Low Tea
Traditionally, the upper classes would serve a “low” or “afternoon” tea between the hours of 2 o’clock to 4 o’clock.

High Tea
The lower and middle classes would have a more substantial “high” tea late in the day, at five or six o’clock.  High tea is a family affair.  The names derive from the height of the tables on which the tea is served.

If you ever go to London, try to do to one of the teas served in the hotel.  Some of the better known ones are Harrods, the Churchill Hotel on Oxford St., the Royal Garden at Kensington Court and the Metropolitan at Mayfair.  Afternoon tea is a true luxury and the English “do it” to their very best.

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Brown Bag Book Club – The Professor and the Madman

March 20th, 2014 · Book Group, Books, City Library, Events, Main Branch


The Brown Bag Book Club will be reading The Professor and the Madman by Simon Winchester .  The “madman” being Dr. W. C. Minor, who contributed over 10,000 entries to the Oxford English Dictionary.  Prior to being honored for his contributions, the shocking discovery was made that he was an inmate in an asylum for the criminally insane.

It all began when Minor responded to a call for volunteers.

The Professor and the Madman is an extraordinary tale of madness and genius, and the incredible obsessions of two men at the heart of the Oxford English Dictionary and literary history. With riveting insight and detail, Simon Winchester crafts a fascinating glimpse into one man’s tortured mind and his contribution to another man’s magnificent dictionary.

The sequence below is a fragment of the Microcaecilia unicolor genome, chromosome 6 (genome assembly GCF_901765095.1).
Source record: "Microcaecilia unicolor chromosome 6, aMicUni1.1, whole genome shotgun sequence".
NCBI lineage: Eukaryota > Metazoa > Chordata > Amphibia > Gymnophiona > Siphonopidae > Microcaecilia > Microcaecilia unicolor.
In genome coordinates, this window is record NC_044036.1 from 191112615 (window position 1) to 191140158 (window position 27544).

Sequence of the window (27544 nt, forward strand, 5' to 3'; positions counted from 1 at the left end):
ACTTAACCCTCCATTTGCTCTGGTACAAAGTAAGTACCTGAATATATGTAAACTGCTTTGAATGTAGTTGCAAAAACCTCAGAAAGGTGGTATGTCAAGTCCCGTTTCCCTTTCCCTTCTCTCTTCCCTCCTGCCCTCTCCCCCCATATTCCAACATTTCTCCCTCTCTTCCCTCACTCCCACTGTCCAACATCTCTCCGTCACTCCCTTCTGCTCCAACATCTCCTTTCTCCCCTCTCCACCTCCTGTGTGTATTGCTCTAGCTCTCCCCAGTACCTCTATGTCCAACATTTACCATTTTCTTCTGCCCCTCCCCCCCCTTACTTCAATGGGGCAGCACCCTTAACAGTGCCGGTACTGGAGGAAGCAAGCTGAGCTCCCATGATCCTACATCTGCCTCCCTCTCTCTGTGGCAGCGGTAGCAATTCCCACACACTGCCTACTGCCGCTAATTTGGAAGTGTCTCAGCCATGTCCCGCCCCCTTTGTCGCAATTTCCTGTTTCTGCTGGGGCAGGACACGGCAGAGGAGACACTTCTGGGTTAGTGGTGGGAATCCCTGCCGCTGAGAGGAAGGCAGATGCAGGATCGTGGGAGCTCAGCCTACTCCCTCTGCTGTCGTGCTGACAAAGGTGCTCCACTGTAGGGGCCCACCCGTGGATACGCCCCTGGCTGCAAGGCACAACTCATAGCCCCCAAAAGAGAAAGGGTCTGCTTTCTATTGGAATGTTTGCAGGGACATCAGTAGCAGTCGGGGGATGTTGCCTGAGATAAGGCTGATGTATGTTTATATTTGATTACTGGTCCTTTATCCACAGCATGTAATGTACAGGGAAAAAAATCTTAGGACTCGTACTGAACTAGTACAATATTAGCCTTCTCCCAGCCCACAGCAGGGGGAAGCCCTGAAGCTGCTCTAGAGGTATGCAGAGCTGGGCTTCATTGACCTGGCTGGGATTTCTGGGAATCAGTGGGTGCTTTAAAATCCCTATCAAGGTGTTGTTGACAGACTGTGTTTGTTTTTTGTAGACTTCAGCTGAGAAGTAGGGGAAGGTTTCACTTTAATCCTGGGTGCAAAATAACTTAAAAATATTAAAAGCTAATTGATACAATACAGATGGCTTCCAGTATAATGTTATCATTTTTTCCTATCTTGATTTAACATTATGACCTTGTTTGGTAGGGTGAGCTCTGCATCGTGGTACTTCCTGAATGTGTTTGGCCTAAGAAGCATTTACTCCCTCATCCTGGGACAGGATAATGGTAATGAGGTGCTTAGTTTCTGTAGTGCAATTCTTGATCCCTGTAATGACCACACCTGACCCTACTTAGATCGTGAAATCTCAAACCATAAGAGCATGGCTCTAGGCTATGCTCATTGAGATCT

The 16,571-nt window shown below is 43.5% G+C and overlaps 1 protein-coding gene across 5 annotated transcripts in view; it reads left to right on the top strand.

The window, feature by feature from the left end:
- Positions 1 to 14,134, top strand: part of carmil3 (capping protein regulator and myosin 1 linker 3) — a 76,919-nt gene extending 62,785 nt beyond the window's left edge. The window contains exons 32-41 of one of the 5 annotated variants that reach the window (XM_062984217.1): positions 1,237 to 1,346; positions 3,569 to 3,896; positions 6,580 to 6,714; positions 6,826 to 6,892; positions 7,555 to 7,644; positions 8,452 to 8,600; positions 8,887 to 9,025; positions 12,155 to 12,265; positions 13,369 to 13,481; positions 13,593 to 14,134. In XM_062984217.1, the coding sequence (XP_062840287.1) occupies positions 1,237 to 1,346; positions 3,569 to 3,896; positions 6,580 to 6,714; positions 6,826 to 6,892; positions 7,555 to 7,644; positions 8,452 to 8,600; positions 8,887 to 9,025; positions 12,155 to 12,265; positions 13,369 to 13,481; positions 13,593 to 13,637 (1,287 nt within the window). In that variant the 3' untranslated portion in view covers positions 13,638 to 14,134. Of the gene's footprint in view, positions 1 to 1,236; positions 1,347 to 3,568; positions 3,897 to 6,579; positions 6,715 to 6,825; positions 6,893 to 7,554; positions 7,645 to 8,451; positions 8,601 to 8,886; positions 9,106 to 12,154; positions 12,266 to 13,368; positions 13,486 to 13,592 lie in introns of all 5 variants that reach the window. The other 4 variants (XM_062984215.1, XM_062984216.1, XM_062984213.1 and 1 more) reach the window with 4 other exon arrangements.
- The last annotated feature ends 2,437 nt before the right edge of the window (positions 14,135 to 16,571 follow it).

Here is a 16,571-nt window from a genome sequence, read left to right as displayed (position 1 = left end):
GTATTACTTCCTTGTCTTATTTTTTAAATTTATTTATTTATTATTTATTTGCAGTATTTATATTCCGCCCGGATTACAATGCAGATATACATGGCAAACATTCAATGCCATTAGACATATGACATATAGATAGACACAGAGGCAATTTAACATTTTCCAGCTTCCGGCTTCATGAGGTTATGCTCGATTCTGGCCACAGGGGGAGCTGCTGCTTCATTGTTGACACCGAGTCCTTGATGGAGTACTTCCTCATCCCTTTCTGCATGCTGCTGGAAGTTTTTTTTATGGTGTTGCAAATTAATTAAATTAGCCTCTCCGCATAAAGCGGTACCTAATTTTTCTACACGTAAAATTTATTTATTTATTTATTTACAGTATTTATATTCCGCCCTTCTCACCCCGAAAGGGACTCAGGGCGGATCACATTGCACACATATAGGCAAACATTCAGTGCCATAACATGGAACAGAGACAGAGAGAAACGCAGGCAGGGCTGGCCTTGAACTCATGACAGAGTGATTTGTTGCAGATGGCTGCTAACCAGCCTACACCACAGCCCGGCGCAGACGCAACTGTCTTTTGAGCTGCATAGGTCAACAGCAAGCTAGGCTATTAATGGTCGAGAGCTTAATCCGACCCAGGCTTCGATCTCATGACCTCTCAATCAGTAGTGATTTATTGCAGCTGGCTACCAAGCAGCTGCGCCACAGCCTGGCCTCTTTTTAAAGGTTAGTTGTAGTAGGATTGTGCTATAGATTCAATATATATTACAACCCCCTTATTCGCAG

Join us on Tuesday, March 25th from 12:15-1:00 PM to discuss this very interesting novel. For more information contact Information Desk at 624-6550ext. 319

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Dreaming of Spring

March 17th, 2014 · Books, Children, City Library, Main Branch, Teens, West Branch

lily-of-the-valley“Every intoxicating delight of early spring was in the air. The breeze that fanned her cheek was laden with subtle perfume and the crisp, fresh odor of unfolding leaves.”
Gene Stratton-Porter, The Song of the Cardinal

So it’s been a long winter.  I’ve spent a lot of time dreaming of spring lately.  The snow will melt, the sun will be shining and flowers will start to bloom.  I can’t wait, and I don’t think I’m the only one. Below are some library materials to get you thinking spring.

The Secret Garden by Frances Hodgson Burnett

Garden Spells by Sarah Addison Allen

The Enchanted April by Elizabeth von Arnim

Chasing spring : an American journey through a changing season by Bruce Stutz

Ambient Flowers. Spring Ultimate Video Garden & Reference DVD

Rebecca’s Garden. Volume 3, Spring Gardening

Winter into Spring by George Winston (CD)

Onward and Upward in the Garden by Katharine Sergeant Angell White

Children’s Materials:

The Wind in the Willows by Kenneth Graham

And then it’s spring by Julie Fogliano

It’s spring! by Linda Glaser

Snow rabbit, spring rabbit : a book of changing seasons by Il Sung Na

Spring story backpack.

How Robin saved spring by Debbie Ouellet

Sun through small leaves : poems of spring

Crafts to make in the spring by Kathy Ross